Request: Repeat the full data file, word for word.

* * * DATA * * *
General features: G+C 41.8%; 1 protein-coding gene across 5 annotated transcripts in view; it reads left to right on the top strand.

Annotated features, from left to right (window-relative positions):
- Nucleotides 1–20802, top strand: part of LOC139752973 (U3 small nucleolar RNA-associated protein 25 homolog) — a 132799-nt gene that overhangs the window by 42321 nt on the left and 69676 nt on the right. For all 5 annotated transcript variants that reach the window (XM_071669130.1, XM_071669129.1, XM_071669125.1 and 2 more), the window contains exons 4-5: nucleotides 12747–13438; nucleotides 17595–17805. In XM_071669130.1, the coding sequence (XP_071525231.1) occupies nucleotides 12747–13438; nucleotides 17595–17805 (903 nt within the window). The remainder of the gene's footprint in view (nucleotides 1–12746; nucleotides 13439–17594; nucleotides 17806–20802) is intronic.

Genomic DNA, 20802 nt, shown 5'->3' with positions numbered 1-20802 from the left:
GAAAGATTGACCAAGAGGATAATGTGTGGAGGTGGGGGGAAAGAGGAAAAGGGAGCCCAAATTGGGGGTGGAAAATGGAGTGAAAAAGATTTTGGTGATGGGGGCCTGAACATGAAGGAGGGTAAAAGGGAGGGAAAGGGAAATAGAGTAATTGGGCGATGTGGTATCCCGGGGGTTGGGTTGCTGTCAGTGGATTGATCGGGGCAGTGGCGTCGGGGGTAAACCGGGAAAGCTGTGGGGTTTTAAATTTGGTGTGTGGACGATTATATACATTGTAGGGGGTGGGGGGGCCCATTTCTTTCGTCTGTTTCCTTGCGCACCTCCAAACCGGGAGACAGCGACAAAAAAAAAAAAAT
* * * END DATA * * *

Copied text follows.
General features: G+C 41.8%; 1 protein-coding gene across 5 annotated transcripts in view; it reads left to right on the top strand.

Annotated features, from left to right (window-relative positions):
- Nucleotides 1–20802, top strand: part of LOC139752973 (U3 small nucleolar RNA-associated protein 25 homolog) — a 132799-nt gene that overhangs the window by 42321 nt on the left and 69676 nt on the right. For all 5 annotated transcript variants that reach the window (XM_071669130.1, XM_071669129.1, XM_071669125.1 and 2 more), the window contains exons 4-5: nucleotides 12747–13438; nucleotides 17595–17805. In XM_071669130.1, the coding sequence (XP_071525231.1) occupies nucleotides 12747–13438; nucleotides 17595–17805 (903 nt within the window). The remainder of the gene's footprint in view (nucleotides 1–12746; nucleotides 13439–17594; nucleotides 17806–20802) is intronic.

Genomic DNA, 20802 nt, shown 5'->3' with positions numbered 1-20802 from the left:
GAAAGATTGACCAAGAGGATAATGTGTGGAGGTGGGGGGAAAGAGGAAAAGGGAGCCCAAATTGGGGGTGGAAAATGGAGTGAAAAAGATTTTGGTGATGGGGGCCTGAACATGAAGGAGGGTAAAAGGGAGGGAAAGGGAAATAGAGTAATTGGGCGATGTGGTATCCCGGGGGTTGGGTTGCTGTCAGTGGATTGATCGGGGCAGTGGCGTCGGGGGTAAACCGGGAAAGCTGTGGGGTTTTAAATTTGGTGTGTGGACGATTATATACATTGTAGGGGGTGGGGGGGCCCATTTCTTTCGTCTGTTTCCTTGCGCACCTCCAAACCGGGAGACAGCGACAAAAAAAAAAAAAT